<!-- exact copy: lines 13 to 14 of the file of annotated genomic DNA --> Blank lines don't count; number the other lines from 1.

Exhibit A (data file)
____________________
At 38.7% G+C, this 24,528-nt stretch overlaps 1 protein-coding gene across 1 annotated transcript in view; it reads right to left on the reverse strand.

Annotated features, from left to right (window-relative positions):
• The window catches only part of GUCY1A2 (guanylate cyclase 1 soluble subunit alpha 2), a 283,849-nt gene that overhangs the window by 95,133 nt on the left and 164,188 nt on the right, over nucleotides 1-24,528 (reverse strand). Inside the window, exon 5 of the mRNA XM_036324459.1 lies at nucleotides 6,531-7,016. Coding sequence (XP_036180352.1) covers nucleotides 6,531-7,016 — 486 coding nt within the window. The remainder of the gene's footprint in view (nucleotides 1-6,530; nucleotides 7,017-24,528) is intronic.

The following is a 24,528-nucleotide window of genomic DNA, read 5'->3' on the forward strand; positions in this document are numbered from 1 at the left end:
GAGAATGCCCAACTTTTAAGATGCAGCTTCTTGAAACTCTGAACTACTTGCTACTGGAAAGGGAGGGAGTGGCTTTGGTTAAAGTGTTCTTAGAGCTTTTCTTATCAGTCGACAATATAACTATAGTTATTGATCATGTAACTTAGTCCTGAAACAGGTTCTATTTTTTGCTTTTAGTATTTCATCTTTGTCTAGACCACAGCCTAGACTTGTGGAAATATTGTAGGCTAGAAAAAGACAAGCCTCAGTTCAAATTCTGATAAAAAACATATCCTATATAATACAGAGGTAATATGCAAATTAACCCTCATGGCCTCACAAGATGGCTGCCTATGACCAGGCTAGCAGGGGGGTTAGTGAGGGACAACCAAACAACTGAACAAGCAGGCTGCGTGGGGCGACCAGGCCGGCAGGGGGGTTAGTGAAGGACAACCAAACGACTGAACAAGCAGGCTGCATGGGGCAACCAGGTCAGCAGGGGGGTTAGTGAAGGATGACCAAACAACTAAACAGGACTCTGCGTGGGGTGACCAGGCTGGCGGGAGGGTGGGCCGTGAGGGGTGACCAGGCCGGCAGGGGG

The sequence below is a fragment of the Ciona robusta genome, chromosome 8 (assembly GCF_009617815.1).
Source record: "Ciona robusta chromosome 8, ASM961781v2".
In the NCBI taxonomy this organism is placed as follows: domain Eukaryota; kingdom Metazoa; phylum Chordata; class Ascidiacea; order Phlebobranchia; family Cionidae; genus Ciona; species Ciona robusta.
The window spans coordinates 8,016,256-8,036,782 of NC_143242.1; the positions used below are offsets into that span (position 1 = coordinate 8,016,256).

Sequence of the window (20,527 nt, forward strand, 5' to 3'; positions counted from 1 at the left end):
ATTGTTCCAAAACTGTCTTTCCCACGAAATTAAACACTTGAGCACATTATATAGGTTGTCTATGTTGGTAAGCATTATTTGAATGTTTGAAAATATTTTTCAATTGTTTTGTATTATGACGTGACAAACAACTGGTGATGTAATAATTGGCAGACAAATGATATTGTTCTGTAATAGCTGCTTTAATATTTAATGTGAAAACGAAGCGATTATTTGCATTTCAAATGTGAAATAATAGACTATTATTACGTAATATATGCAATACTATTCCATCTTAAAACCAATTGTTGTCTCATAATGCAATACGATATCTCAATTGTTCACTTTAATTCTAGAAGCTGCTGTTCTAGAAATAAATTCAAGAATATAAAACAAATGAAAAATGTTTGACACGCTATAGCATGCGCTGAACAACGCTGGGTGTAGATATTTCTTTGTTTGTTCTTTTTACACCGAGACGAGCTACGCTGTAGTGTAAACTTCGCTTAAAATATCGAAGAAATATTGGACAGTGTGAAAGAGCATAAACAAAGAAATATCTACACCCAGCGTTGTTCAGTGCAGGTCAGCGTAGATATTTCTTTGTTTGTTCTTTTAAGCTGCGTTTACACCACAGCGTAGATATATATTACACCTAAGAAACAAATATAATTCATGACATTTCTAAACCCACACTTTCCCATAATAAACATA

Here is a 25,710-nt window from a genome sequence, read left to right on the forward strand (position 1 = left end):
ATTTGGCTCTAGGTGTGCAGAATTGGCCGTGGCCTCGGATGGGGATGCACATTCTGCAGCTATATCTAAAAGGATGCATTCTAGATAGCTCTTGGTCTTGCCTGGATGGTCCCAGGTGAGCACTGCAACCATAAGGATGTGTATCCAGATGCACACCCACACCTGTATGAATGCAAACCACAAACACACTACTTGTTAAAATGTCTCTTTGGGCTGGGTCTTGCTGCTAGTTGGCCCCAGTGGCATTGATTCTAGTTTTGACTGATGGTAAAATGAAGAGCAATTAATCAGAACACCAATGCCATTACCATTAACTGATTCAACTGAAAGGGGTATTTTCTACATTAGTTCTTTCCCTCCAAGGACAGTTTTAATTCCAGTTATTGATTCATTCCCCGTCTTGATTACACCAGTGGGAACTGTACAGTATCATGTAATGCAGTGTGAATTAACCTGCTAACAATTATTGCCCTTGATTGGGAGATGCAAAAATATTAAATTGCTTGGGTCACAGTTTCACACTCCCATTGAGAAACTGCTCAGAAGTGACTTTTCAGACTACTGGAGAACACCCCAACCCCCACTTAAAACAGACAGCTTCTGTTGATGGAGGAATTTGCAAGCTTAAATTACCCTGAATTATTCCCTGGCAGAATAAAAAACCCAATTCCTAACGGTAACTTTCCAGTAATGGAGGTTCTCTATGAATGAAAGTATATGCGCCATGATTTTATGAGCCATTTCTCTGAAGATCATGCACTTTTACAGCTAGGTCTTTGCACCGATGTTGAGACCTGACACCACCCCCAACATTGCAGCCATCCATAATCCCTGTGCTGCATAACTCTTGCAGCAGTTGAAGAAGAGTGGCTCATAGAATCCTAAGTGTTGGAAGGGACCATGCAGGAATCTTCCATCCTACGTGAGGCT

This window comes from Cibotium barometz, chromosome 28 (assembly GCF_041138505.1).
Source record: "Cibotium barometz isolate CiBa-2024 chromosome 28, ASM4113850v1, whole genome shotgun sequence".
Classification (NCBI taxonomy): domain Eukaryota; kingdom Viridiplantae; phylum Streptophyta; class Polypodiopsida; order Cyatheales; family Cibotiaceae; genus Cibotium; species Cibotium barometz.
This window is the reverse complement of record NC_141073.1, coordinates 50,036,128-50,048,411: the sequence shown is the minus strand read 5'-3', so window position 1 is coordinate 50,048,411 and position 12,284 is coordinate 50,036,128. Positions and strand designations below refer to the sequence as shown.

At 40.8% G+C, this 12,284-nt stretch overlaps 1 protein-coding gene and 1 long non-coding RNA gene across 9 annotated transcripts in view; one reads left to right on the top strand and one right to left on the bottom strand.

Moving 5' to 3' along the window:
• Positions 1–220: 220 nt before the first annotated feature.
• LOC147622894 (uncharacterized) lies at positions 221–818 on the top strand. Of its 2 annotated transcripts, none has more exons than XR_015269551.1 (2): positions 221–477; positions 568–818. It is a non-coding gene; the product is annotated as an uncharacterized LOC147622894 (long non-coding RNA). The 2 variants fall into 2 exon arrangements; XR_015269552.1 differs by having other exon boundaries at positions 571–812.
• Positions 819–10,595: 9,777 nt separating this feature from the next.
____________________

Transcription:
ATTTGGCTCTAGGTGTGCAGAATTGGCCGTGGCCTCGGATGGGGATGCACATTCTGCAGCTATATCTAAAAGGATGCATTCTAGATAGCTCTTGGTCTTGCCTGGATGGTCCCAGGTGAGCACTGCAACCATAAGGATGTGTATCCAGATGCACACCCACACCTGTATGAATGCAAACCACAAACACACTACTTGTTAAAATGTCTCTTTGGGCTGGGTCTTGCTGCTAGTTGGCCCCAGTGGCATTGATTCTAGTTTTGACTGATGGTAAAATGAAGAGCAATTAATCAGAACACCAATGCCATTACCATTAACTGATTCAACTGAAAGGGGTATTTTCTACATTAGTTCTTTCCCTCCAAGGACAGTTTTAATTCCAGTTATTGATTCATTCCCCGTCTTGATTACACCAGTGGGAACTGTACAGTATCATGTAATGCAGTGTGAATTAACCTGCTAACAATTATTGCCCTTGATTGGGAGATGCAAAAATATTAAATTGCTTGGGTCACAGTTTCACACTCCCATTGAGAAACTGCTCAGAAGTGACTTTTCAGACTACTGGAGAACACCCCAACCCCCACTTAAAACAGACAGCTTCTGTTGATGGAGGAATTTGCAAGCTTAAATTACCCTGAATTATTCCCTGGCAGAATAAAAAACCCAATTCCTAACGGTAACTTTCCAGTAATGGAGGTTCTCTATGAATGAAAGTATATGCGCCATGATTTTATGAGCCATTTCTCTGAAGATCATGCACTTTTACAGCTAGGTCTTTGCACCGATGTTGAGACCTGACACCACCCCCAACATTGCAGCCATCCATAATCCCTGTGCTGCATAACTCTTGCAGCAGTTGAAGAAGAGTGGCTCATAGAATCCTAAGTGTTGGAAGGGACCATGCAGGAATCTTCCATCCTACGTGAGGCT

This window comes from Cibotium barometz, chromosome 28 (assembly GCF_041138505.1).